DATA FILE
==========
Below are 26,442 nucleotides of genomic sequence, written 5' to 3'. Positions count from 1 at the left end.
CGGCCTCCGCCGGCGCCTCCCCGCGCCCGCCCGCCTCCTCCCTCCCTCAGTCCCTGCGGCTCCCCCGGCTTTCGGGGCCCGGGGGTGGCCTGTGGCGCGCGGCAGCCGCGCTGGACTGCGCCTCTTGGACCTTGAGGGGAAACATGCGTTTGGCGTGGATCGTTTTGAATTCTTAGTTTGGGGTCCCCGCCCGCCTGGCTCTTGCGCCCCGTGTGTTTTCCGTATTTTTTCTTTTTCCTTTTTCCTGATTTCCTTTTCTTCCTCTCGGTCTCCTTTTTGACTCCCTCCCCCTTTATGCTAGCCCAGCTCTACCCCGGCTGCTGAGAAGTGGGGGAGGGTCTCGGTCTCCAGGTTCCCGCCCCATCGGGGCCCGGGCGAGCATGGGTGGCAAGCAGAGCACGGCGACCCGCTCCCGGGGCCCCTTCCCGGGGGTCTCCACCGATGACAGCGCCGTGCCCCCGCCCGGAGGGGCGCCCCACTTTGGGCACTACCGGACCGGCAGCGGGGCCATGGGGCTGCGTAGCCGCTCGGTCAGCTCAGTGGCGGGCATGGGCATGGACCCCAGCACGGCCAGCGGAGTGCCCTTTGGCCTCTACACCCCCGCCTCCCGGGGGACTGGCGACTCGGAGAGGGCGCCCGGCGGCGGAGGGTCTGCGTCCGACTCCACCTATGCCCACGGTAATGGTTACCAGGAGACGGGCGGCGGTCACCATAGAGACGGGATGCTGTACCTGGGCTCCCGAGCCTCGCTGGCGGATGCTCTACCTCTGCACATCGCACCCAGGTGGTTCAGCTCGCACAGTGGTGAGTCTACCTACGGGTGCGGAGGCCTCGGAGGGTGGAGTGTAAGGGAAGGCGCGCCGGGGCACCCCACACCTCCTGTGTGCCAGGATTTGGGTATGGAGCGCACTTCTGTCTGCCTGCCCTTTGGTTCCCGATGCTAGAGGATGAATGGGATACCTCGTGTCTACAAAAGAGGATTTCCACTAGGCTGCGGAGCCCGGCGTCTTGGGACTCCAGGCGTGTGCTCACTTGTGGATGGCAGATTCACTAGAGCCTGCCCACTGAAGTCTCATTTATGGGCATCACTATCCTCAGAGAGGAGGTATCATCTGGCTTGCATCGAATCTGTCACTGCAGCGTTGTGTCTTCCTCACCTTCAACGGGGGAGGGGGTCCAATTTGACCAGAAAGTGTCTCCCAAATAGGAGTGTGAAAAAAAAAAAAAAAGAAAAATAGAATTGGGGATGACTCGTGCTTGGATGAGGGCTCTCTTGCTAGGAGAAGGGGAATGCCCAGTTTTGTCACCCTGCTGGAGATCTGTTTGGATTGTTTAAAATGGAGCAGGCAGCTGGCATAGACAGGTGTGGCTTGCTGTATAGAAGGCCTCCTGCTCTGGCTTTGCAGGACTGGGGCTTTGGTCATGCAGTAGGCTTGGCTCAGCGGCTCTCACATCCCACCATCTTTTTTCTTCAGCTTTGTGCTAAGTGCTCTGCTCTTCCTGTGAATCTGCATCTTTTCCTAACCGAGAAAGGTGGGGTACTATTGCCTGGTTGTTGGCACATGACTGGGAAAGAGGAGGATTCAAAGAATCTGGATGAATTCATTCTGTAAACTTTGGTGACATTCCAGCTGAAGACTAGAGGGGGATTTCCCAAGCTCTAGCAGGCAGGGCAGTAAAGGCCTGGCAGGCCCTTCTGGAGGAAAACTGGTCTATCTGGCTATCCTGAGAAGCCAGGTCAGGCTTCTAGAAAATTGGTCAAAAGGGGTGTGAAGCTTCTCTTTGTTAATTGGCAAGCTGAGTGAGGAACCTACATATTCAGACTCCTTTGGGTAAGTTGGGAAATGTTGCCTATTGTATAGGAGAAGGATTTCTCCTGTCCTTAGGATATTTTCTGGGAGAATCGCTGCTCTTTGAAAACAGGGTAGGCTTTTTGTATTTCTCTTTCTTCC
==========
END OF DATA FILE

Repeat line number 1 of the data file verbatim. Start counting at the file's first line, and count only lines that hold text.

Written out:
Below are 26,442 nucleotides of genomic sequence, written 5' to 3'. Positions count from 1 at the left end.